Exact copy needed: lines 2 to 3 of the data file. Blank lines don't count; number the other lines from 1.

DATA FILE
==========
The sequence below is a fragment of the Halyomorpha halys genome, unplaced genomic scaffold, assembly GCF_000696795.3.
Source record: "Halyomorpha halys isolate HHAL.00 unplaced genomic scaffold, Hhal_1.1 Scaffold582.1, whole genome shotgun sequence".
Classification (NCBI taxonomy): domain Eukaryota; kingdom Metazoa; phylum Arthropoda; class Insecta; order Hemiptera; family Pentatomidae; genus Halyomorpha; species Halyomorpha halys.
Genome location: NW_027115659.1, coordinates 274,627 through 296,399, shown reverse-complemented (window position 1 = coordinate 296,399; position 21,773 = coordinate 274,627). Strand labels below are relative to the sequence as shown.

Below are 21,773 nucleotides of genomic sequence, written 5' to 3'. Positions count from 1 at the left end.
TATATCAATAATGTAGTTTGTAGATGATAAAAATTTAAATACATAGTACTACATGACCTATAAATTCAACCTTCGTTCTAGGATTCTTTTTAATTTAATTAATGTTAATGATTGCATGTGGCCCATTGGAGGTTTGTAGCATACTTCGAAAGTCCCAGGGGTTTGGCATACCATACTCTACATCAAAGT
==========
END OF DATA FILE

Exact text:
Source record: "Halyomorpha halys isolate HHAL.00 unplaced genomic scaffold, Hhal_1.1 Scaffold582.1, whole genome shotgun sequence".
Classification (NCBI taxonomy): domain Eukaryota; kingdom Metazoa; phylum Arthropoda; class Insecta; order Hemiptera; family Pentatomidae; genus Halyomorpha; species Halyomorpha halys.